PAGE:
By GERENEICIA FOSTER
Prayer is often thought to be a sacred act and is most commonly performed in the confines of a holy place. But Shahrukh Khan is trying a different approach. He is accepting prayer requests on campus.
Since Feb. 25, Khan has been sitting at a table above the Pit in the C building with his Bible, “Matthew Henry’s Commentary,” and a sign that simply reads “Prayer Requests.” He also has several pieces of paper and pens handy for anyone who wants to jot down a request.
He sits silently, studying his books while waiting for someone to stop and inquire about prayer.
Khan has received at least 45 written prayers and has verbally prayed with about 50 students since he began. He said the prayers range in their complexity. Some have prayed for help passing a math test, while others asked for help with relieving stress or bringing peace to a dying relative.
He wants people to know that prayer doesn’t have to be fancy, it just has to be sincere.
“Sometimes prayer doesn’t need any words at all,” he said. “It could be a teardrop that is a prayer. [God] not only sees your tears, but He hears them, too. Every one of those tears mean something, and He knows what it means. And if you don’t know how to pray, just start out saying, ‘Father, teach me how to pray.’ ”
Khan wasn’t always so passionate about prayer or so confident in his faith. He grew up in the church and attended regular services, but he didn’t live the life of a Christian. Like most young adults, he enjoyed partying and having a good time.
But a trip to Dubai last fall helped him become a more dedicated Christian. He went abroad to study and visit his Muslim family. While there, he learned a lot about Islam. He even went to their mosque and prayed five times a day. But his heart was never in it.
During the daily prayers, Khan began praying to the Christian God. His family knew he was a Christian, so they tried to convert him and constantly challenged his faith. That was when he realized he needed to make some changes in his life.
“I could tell them [about Christianity] from my knowledge growing up in the church, but it wasn’t meaningful,” Khan said. “I realized that if I’m going to share this message of Christ, this gospel, this good news, then I have to start making it real in my life.”
Khan said he realized he needed to pray more and challenged himself to do so. He wanted to know what it meant to “hearken his heart toward God’s commandments and his statutes.” Khan said the Lord spoke to him and told him to come to Eastfield and see if anyone was in need of prayer or just wanted to get something off their chest.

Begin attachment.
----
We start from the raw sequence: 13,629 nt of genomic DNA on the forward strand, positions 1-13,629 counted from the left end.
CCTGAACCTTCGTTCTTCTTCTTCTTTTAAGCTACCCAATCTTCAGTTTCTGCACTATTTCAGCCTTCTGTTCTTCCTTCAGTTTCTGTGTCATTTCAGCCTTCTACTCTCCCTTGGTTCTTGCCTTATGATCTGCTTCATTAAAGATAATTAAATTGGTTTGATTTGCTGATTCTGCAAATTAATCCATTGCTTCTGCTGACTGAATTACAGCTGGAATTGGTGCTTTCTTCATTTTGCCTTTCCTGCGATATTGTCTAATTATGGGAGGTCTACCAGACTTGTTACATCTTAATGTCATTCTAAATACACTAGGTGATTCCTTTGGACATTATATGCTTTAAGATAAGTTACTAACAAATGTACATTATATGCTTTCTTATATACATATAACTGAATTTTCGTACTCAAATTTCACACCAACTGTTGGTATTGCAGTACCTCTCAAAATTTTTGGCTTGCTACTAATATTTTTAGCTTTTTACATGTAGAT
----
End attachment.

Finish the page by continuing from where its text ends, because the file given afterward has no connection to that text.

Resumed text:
Khan believes prayer is important for everyone regardless of faith. He said it is a gift to be able to speak directly to the heavenly father.
“A lot of challenges that we have throughout the church and just in life in general can be solved through prayer,” he said. “Just pray about it. We have that ability to talk to our heavenly father. It’s communication. It’s a way to get clarity on the things you’re going through. Things that just have so much complexity to them that you need to see through the fog and look for that lighthouse.”
Khan said he draws inspiration from the Bible. Certain books and stories about the old prophets are also encouraging.
“I love Romans Chapter 8 because it starts out that there is no more condemnation for those who abide in Christ or those who love him,” he said. “I love that because it’s encouragement [and] no matter what you did, if you’re chasing the Spirit, you can’t be condemned. I look at Moses and all of the old prophets and men of God, and you’ll notice that they do all of these great works, but they do slip up from time to time. I think those stories give us encouragement today that you might have sinned, you might have turned completely from God, but it doesn’t matter.”
Khan said students and faculty have been receptive to the idea of prayer on campus. Many have told him that his approach is “awesome.”
Learning Frameworks professor Dr. Jonathan Michelon said the spiritual side is often the “missing realm” in college.
“I feel like we need more spirituality at all levels in communication,” he said, “and for somebody to offer a simple approach with the supernatural, with God, it’s very powerful. We only take into consideration the cognitive part of the students and we forget the other parts.”
Khan said his background in political science and debate helped him become bolder in discussing his faith.
“I started reading the Bible and I loved debating,” he said. “Then I realized that this is something I know in my heart to be true, so why not debate about Christianity, the message of Christ, and be able to defend it?”
Khan hasn’t seen any opposition to his prayer. Although he said people have approached them with different beliefs, they still understand the necessity of prayer.
“I have met a few individuals, and though we had different stances on Christianity, we could conclude that there is indispensability in prayer regarding the spirituality of our being,” he said.
Gloria Pendyala, the wife of Khan’s youth minister, believes his mission might inspire other students to be bold in their faith.
“I think that’s what God calls us to do, and if people see that [Khan] is not afraid to pray in public, I think people will become curious and will want to ask questions,” she said.
Student Adama Samba said it takes a lot of courage to offer prayer requests on campus. It also hit home with her because she enjoys praying in nontraditional settings.
“I think prayer is always needed because God is everywhere,” she said. “He is not restricted to just one geographic location. And I feel like people need to know that because some people just feel like it can be done in a church setting. I think it’s a real blessing to know that you can talk to God anywhere and He will always listen.”